The campaign to save over $210 million in library funding begins this week in the House of Representatives with the release of two Dear Appropriator letters.*
Our activity starts on the heels of the White House budget proposal for FY 2019, which recommends the elimination of most federal library funding. Though the budget proposal is concerning, it is Congress that has the final say over the FY 2019 budget.
Starting today, two Dear Appropriator letters are circulating in support of federal library funding for FY 2019 for both LSTA and IAL. Library advocates need to contact their representatives this week and ask them to sign both letters by the March 19 deadline.
The more signatures we get on these Dear Appropriator letters, the better proof we have of the wide, bipartisan backing for federal library funding. For many members of Congress (especially those not on the Appropriations Committee), signing these letters is the best opportunity for them to show their unequivocal support for our nation’s libraries.
The FY 2019 LSTA Dear Appropriator letter, led by Rep. Raul Grijalva (D-AZ), and calls on Congress to provide at least $187 million for LSTA. Thanks to ALA members, one-third of the entire House of Representatives (144 members) signed the FY 2018 LSTA letter last year. Our goal is to increase the number of signatories for the FY 2019 letter.
The FY 2019 IAL Dear Appropriator Letter is again led by four representatives: Rep. Eddie Bernice Johnson (D-TX), Rep. Don Young (R-AK), Rep. Jim McGovern (D-MA), and Rep. Tom MacArthur (R-NJ). Last year, ALA members succeeded in securing 146 signatures on the IAL letter. Again, our goal is to increase the number of signatories.
When you call your member’s office, the script can be as simple as:
“Hello, I am a constituent of Representative [name] from [your town]. I am calling today to urge the representative to sign two Dear Appropriator letters supporting over $210 million in library funding – one letter for the Library Services and Technology Act and one for the Innovative Approaches to Literacy program.”
Even if member of Congress tells you that they have a policy of not signing onto letters, respond by asking them to support an increase in federal library funding.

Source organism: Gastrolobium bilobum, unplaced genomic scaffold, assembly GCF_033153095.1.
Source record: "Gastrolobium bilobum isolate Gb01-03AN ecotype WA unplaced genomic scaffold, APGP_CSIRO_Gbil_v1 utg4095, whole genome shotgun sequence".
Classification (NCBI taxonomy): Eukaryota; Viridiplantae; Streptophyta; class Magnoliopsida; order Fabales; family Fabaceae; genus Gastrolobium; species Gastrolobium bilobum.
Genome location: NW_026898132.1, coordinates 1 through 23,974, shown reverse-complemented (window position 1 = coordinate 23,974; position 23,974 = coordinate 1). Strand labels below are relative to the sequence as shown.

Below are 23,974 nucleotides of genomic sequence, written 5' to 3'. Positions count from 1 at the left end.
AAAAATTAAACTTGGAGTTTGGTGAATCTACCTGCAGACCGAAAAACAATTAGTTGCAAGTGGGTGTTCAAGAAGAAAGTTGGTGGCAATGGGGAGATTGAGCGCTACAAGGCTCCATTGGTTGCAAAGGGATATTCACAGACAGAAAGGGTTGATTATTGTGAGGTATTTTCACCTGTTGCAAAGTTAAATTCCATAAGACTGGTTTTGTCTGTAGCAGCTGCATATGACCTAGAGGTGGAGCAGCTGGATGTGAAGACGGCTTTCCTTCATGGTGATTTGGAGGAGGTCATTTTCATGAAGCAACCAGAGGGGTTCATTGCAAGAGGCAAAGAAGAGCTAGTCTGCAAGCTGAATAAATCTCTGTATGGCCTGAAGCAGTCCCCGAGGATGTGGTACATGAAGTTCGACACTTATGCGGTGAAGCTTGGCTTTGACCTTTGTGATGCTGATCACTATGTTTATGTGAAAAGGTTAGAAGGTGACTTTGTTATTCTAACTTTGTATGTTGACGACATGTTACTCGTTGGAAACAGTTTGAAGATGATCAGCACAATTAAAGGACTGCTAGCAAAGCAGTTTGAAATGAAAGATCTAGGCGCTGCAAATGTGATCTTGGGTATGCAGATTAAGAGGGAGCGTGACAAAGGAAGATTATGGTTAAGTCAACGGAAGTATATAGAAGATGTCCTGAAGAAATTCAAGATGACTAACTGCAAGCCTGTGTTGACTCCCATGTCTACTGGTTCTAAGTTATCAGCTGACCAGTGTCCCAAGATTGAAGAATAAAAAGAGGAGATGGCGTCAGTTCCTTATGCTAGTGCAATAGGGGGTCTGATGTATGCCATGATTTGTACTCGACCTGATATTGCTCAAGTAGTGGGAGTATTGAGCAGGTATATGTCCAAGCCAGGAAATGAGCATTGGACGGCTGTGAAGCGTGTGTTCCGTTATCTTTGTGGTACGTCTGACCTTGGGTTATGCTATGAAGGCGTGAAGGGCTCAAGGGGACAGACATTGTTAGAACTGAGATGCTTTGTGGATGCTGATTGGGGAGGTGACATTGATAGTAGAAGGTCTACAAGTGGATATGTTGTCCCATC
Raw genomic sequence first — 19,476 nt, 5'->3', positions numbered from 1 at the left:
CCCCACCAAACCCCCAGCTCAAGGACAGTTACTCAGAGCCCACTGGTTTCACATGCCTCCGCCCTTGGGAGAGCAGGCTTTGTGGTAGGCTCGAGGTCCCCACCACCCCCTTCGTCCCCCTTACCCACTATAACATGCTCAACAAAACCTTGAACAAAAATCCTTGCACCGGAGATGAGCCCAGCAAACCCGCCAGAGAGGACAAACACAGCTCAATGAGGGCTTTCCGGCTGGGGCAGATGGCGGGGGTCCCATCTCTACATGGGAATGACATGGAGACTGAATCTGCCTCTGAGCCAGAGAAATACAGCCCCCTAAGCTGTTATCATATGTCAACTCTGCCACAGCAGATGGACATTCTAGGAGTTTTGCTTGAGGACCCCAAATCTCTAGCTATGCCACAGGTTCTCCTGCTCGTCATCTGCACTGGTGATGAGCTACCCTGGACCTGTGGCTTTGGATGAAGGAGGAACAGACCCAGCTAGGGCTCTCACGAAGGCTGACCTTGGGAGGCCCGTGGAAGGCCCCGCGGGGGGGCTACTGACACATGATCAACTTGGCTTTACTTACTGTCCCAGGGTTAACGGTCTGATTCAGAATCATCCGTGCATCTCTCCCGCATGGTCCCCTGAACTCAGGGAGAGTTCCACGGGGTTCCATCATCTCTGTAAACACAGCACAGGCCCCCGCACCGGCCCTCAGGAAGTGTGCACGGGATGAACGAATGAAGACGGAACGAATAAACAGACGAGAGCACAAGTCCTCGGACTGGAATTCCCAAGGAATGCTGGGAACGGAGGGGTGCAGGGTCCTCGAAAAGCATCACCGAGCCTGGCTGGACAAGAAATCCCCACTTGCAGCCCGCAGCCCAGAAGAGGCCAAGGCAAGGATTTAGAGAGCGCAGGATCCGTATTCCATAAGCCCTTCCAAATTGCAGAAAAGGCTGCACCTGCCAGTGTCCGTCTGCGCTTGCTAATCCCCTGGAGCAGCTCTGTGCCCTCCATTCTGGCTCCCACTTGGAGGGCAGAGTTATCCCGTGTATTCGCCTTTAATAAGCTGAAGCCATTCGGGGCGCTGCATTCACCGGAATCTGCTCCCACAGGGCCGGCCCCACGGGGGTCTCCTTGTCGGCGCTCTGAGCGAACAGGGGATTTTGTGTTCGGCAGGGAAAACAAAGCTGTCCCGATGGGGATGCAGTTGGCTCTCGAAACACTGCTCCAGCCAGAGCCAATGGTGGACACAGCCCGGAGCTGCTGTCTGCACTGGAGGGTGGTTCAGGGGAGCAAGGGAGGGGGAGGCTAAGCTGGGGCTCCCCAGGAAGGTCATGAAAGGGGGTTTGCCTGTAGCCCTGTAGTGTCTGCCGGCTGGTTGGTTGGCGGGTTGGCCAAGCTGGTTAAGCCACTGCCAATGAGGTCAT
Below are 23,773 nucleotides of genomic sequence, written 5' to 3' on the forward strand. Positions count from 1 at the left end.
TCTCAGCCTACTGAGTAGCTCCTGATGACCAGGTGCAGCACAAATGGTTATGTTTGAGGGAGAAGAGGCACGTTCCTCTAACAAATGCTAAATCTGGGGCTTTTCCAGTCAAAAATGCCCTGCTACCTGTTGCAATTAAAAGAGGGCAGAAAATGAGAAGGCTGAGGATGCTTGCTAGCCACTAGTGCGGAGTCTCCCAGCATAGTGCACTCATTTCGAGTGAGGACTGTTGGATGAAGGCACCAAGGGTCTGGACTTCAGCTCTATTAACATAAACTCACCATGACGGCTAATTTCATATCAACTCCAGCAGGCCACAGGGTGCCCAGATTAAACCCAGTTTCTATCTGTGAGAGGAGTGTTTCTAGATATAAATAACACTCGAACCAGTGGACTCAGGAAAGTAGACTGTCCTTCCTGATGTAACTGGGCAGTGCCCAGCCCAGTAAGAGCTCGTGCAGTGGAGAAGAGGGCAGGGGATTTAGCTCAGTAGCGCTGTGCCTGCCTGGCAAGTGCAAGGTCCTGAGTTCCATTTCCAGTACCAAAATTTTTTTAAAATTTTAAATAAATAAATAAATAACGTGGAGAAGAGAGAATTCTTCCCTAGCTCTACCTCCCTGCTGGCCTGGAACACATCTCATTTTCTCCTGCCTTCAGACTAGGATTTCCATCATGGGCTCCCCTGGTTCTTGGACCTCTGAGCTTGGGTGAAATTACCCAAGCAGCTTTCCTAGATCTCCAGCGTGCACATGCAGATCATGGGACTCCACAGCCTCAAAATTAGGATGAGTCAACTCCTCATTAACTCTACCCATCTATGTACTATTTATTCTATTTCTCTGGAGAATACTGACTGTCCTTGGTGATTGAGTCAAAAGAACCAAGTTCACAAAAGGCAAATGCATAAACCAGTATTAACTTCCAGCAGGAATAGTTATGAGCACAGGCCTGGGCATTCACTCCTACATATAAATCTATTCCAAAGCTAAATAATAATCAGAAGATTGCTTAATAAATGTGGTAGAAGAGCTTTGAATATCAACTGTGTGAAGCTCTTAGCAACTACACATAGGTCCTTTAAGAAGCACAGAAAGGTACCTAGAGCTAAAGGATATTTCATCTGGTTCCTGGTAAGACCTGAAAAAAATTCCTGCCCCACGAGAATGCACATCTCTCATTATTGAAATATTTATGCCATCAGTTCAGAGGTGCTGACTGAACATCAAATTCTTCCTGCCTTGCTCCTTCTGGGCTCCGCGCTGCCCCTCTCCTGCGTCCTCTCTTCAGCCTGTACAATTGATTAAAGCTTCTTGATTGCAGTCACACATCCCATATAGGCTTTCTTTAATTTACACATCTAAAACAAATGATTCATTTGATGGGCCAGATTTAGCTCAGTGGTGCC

Want to send an email? Visit the Action Center to take advantage of our email template.
This year, the ALA Washington Office has provided new tools to enhance your advocacy. On the Fund Libraries page, you will find a table where you can track whether your representative has signed the FY 2019 letters and see your representative’s history of support for previous years’ Dear Appropriator letters. You will also find links to resources for writing letters to the editors of news outlets to publicly urge your member of Congress to sign the FY 2019 Dear Appropriator letters.
The fight for library funding is on. The first step to guaranteeing support for federal library funding is for you to invite your member of Congress to sign the Dear Appropriator letters on LSTA and IAL. Make your call today, and then check Fund Libraries to see when your representative signs the letters. And stay tuned – similar letters will be circulating in the Senate in a few weeks and this process will start again.
*Both the House and the Senate have appropriations committees that draft budget bills based on recommendations put forward by their subcommittees (for example, the Labor, Health and Human Services, Education, and Related Agencies Subcommittee, which has jurisdiction over the Institute of Museum and Library Services). Members of Congress typically submit letters to the appropriations committees to request funding for the programs they champion, and the letters are co-signed by other members of Congress.
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